I saw Prince Caspian the other day. Then I had art class. Thus, this little piece of randomness was spawned. Could be either book or movie verse, but is probably set some time after The Dawn Treader, or at least Prince Caspian. Reviews and critique are welcome. Enjoy!
Disclaimer: I don't own the Chronicles of Narnia or anyone else you might recognise (Owen is mine, as well as the obscure, probably non-existent marketplace).
The painting wasn't very big – about thirty by forty centimetres. He didn't consider it a masterpiece. A random stroke of inspiration, if he remembered correctly, spawned from boredom and frustration. This opinion wasn't just the brutal self-critique of a struggling artist. It was simply the truth.
It was a drizzly morning, the kind that made one feel miserable by oneself and claustrophobic around others. Sitting in his small, grimy corner of the marketplace, Owen was feeling a curious concoction of both emotions. Added to this were the occasional glances of passers-by, which were at worst dubious and at best indifferent, and the knowledge that he would most likely be going home empty handed tonight, and his mood was becoming darker by the minute.
Then she came.
Blue eyes honed in on The Painting from across a sea of people. He saw them widen briefly in astonishment before she disappeared entirely from his view. Then he blinked and, in what had to be a trick of his mind, she suddenly materialised in front of him.
Taken aback, Owen could only stare as she knelt down in front of the painting, gazing at it in awe and something akin to longing. She was a just a little girl, no older than twelve, garbed in a neat school uniform that was slightly too big. Her hair was pulled back into two strict braids, though a lax curl had somehow managed to escape its confines and struggled weakly in the cool breeze.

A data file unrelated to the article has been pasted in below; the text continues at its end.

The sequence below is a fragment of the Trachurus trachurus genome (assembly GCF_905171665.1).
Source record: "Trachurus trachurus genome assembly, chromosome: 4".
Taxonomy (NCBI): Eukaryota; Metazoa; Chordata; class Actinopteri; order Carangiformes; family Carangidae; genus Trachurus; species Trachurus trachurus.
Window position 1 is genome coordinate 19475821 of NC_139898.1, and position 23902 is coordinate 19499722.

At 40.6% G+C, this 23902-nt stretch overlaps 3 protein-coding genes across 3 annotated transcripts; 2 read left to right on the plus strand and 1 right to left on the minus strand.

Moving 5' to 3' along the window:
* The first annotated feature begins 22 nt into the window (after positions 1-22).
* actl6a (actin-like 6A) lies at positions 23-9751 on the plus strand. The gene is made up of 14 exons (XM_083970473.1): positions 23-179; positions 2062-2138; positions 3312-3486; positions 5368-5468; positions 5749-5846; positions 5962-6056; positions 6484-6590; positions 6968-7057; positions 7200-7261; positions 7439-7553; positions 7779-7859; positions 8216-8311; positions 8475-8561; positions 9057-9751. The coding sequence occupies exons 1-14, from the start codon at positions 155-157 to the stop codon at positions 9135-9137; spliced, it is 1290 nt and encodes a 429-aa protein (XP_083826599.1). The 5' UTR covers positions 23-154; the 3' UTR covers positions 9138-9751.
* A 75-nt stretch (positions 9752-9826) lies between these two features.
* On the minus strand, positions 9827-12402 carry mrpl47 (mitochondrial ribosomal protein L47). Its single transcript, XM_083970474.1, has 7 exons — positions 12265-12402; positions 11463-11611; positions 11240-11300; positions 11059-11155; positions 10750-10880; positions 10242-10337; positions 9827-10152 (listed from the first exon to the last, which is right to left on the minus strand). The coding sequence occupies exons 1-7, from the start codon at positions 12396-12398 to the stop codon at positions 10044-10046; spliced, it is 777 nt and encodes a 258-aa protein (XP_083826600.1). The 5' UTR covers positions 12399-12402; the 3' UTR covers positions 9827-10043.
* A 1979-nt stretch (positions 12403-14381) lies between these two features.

She looked like a normal school girl. But she didn't act at all like one. Most girls spared an appraising glance for his paintings as they passed by, but quickly scampered off at the sight of him. Her complete disregard of his presence and uninhibited fascination reminded him of a child much younger than she had to be – and yet, her face was full of solemn yearning that he only ever saw on elderly people or war veterans. She was a paradox.
It wasn't until her small hand began to reach for the picture that Owen felt compelled to intervene. "Can I help you there, Miss?"
The hand drew back abruptly. Looking startled and a little dazed, as though emerging from a dream, she looked over at him. An apologetic smile bloomed on her face. "Oh, I'm sorry," she said. "I just – I was distracted."
"I can see that," he replied, though not unkindly. For some reason, his bad mood had begun to dissipate slightly. "See something you like?"
Again her eyes were drawn back to the painting. "This painting is very beautiful," she said. "It rather reminds me of someone I know."
Owen raised an eyebrow. "Is that so? I daresay you have some strange friends then, Missy."
She gave a rueful smile that looked both distant and far too old. "Indeed."
Before he could say anything else, a new voice made itself known. "Lucy, would it really be so hard to warn a bloke before rushing off into the unknown?" The voice, as it turned out, belonged to a school boy who bore a distinct resemblance to Lucy, though he was clearly a couple of years older. "I swear, between you and Peter, there's enough reckless genes to get an entire family killed."